How do I choose a financial planner?

Choosing the right type of financial advisor for you can feel overwhelming. Like choosing your doctor, accountant or auto mechanic, choosing the right professional advisor can make a big difference in your life.

  • How are they compensated?
  • How do their fees compare to other financial planners?
  • What is their communication style?
  • Are they a "real" financial planner?
  • What is their investment strategy?
  • It is all about trust.

Read more about what to look for in your financial planner and how to find the right advisor for you.

Here are some important questions to ask your potential financial advisor. There is no "right" answer, but what are you looking for and what are you comfortable with? The perfect advisor for your neighbor, may not be the right fit for you. A good financial advisor should appreciate you asking these questions and want to make sure he/she is the right fit for both of you. Like a family doctor or honest auto-mechanic, a good financial planner should be with you and your family for many years.

How are they compensated?
Financial advisors can be compensated in many different ways. Some of them are described here. But beware of the "free" financial planning services. As you might realize, no professional service is ever truly "free". If it is worth anything, you should be willing to pay for it. Most of these "free" services do so by collecting commissions or management fees on your money.

  • Commissioned - Some financial advisors are compensated by taking commissions on financial products they sell to you. This is most common with insurance products, but commissions can be hidden in many other types of financial products. Of course, if you are seeking unbiased and objective financial advice, that is less likely from a commissioned sales person.
  • Fee-Only - Many financial advisors are known as "fee-only" which is supposed to give you a warm-fuzzy feeling because they do not take commissions. Unlike commissioned advisors, fee-only advisors are likely less biased in their product recommendations. However, most fee-only advisors take an asset management fee which in some cases can be a real drain on your wealth.
  • Flat-Fee - Instead of charging a percentage of your assets, which is typical of full-service asset management. Some financial planners are moving to a flat-fee approach. This means you pay a "flat" monthly or annual fee for planning services instead of a percentage of your assets.

Asset Management
This is a more traditional compensation method for financial advisors. You typically transfer your assets to a preferred custodian and authorize the advisor to manage assets on your behalf. They typically charge a fee of 1.0-1.5% annually for asset management. While this may not sound like much, if you consider a portfolio averaging 8% returns, this is 12.5% of your earnings. Over a long term, this can erode a substantial portion of your earnings. It's compounded even more in retirement, when you might only be able to withdraw 3-4% of your assets each year, the fee amounts to 25-50% of your annual withdrawals.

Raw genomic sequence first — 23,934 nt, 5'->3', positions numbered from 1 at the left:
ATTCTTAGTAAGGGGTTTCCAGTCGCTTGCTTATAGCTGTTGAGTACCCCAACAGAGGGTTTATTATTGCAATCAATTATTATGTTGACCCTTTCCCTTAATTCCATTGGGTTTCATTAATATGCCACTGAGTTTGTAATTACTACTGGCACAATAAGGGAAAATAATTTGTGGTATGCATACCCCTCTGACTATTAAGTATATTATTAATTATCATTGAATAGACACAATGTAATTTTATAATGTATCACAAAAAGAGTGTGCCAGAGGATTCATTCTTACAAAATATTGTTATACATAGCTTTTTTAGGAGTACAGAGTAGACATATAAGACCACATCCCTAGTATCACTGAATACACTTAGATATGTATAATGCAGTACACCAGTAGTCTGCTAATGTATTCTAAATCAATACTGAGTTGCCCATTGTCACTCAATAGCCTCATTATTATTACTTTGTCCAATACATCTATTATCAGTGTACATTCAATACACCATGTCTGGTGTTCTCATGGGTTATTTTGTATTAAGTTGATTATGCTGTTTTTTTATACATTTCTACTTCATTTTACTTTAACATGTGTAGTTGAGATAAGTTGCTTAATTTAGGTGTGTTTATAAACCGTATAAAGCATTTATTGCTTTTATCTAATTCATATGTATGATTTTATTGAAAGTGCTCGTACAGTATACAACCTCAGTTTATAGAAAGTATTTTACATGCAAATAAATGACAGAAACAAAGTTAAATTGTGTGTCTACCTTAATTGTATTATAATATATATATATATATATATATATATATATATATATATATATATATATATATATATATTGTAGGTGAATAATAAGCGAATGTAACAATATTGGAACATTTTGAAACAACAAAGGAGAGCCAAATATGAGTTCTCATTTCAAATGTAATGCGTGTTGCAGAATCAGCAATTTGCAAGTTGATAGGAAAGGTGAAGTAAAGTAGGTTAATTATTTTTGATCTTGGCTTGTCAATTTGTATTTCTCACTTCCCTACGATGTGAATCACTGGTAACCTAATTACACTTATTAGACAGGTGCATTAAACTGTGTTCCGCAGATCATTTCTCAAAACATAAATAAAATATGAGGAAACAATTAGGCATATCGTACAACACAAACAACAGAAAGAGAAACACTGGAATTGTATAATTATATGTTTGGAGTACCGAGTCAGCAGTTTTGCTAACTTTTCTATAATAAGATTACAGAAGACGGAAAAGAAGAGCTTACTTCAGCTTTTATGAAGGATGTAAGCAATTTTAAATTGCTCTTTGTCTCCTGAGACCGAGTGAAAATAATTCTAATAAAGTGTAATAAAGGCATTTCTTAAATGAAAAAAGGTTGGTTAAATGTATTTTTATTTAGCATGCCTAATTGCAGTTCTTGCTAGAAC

If you have a 401k and have had to change your asset allocations or choose new funds, then you know what self-directed is all about. A growing trend in financial advising is to allow the client to enter the trades based on professional advice. It is estimated that as much as 50% of an advisors time can be spent on administrative tasks and record keeping required with full-service asset management. With self-directed advising, you manage the accounts, freeing the advisor to spend less time on administrative tasks and more time on research and analysis, passing the savings unto you.

What is their communication style?
This is mostly about your personal preferences. What communication style are you comfortable with? Is a quarterly and annual email enough, or do you prefer a phone call? Do you like texting or want instant alerts when the market changes? Do you prefer to closely monitor your money or more hands-off unless a decision needs to be made? There is no right answer, but making sure your financial planner understands your expectations can avoid a lot of frustration later.

Are they a financial planner?
Financial planning is a critical part of your success and achieving your life goals. Even with the best investment management, if you do not have a sound financial plan you probably will not reach your goals. Many financial services claim to offer financial planning to their clients. Sadly, some financial advisors simply use software to produce a plan without a deeper understanding of your circumstances or what the information means. Be sure that you are choosing an advisor that has expertise in financial planning and guiding you through the process and not just handing you a flashy report with charts.

Investment Stategy
What is their high-level investment strategy? Do they make frequent trades or invest in individual stocks. Do they engage in risky trading strategies or swing trading? Do they invest for the long term, allocating your portfolio in different asset classes and making few trades each year. Do they invest in individual stocks, mutual funds, ETFs? Do they have a strategy for reducing fund management fees that erode your wealth?

It is all about trust.
Trust your "gut" when hiring any financial advisor. It's your money and in most cases this will be a long term professional relationship. If you are uncomfortable from the beginning, it is not going to be a good fit. It does not mean the financial advisor is a bad advisor, but perhaps their communication style or investment strategy is not right for you.